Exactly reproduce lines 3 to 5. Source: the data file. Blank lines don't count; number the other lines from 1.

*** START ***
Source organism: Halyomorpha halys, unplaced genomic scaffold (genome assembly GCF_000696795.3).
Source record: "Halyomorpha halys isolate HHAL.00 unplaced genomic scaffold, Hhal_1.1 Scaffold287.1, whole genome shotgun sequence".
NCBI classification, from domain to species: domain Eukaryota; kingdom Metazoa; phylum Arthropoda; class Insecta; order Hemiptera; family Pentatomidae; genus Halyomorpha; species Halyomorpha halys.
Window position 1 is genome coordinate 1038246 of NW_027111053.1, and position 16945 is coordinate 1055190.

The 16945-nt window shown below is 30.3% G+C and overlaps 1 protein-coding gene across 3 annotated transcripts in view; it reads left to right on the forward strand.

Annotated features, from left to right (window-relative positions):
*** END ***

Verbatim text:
NCBI classification, from domain to species: domain Eukaryota; kingdom Metazoa; phylum Arthropoda; class Insecta; order Hemiptera; family Pentatomidae; genus Halyomorpha; species Halyomorpha halys.
Window position 1 is genome coordinate 1038246 of NW_027111053.1, and position 16945 is coordinate 1055190.

The 16945-nt window shown below is 30.3% G+C and overlaps 1 protein-coding gene across 3 annotated transcripts in view; it reads left to right on the forward strand.